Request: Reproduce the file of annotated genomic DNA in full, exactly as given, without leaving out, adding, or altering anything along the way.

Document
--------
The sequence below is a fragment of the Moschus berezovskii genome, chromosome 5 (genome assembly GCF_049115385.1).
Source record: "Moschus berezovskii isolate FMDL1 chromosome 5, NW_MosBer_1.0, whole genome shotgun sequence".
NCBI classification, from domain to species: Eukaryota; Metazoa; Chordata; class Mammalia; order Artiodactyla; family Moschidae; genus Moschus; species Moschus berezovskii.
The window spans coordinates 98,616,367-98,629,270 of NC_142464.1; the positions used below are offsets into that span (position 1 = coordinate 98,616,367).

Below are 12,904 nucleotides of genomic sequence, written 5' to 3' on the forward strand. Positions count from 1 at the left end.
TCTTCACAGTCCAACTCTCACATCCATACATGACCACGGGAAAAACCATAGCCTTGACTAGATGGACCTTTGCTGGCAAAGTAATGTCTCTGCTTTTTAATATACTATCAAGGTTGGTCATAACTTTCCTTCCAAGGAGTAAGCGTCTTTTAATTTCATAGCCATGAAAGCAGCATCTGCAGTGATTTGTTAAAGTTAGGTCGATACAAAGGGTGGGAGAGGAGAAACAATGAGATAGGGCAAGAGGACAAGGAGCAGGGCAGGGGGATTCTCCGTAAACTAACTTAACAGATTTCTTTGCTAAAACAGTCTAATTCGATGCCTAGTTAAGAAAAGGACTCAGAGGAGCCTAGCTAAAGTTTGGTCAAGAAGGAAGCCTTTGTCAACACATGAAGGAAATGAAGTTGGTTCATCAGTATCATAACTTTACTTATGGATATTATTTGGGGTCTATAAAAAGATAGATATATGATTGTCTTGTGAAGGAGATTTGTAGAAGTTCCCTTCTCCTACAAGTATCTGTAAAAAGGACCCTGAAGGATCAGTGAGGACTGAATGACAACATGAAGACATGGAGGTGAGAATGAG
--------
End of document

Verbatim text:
The sequence below is a fragment of the Moschus berezovskii genome, chromosome 5 (genome assembly GCF_049115385.1).
Source record: "Moschus berezovskii isolate FMDL1 chromosome 5, NW_MosBer_1.0, whole genome shotgun sequence".
NCBI classification, from domain to species: Eukaryota; Metazoa; Chordata; class Mammalia; order Artiodactyla; family Moschidae; genus Moschus; species Moschus berezovskii.
The window spans coordinates 98,616,367-98,629,270 of NC_142464.1; the positions used below are offsets into that span (position 1 = coordinate 98,616,367).

Below are 12,904 nucleotides of genomic sequence, written 5' to 3' on the forward strand. Positions count from 1 at the left end.
TCTTCACAGTCCAACTCTCACATCCATACATGACCACGGGAAAAACCATAGCCTTGACTAGATGGACCTTTGCTGGCAAAGTAATGTCTCTGCTTTTTAATATACTATCAAGGTTGGTCATAACTTTCCTTCCAAGGAGTAAGCGTCTTTTAATTTCATAGCCATGAAAGCAGCATCTGCAGTGATTTGTTAAAGTTAGGTCGATACAAAGGGTGGGAGAGGAGAAACAATGAGATAGGGCAAGAGGACAAGGAGCAGGGCAGGGGGATTCTCCGTAAACTAACTTAACAGATTTCTTTGCTAAAACAGTCTAATTCGATGCCTAGTTAAGAAAAGGACTCAGAGGAGCCTAGCTAAAGTTTGGTCAAGAAGGAAGCCTTTGTCAACACATGAAGGAAATGAAGTTGGTTCATCAGTATCATAACTTTACTTATGGATATTATTTGGGGTCTATAAAAAGATAGATATATGATTGTCTTGTGAAGGAGATTTGTAGAAGTTCCCTTCTCCTACAAGTATCTGTAAAAAGGACCCTGAAGGATCAGTGAGGACTGAATGACAACATGAAGACATGGAGGTGAGAATGAG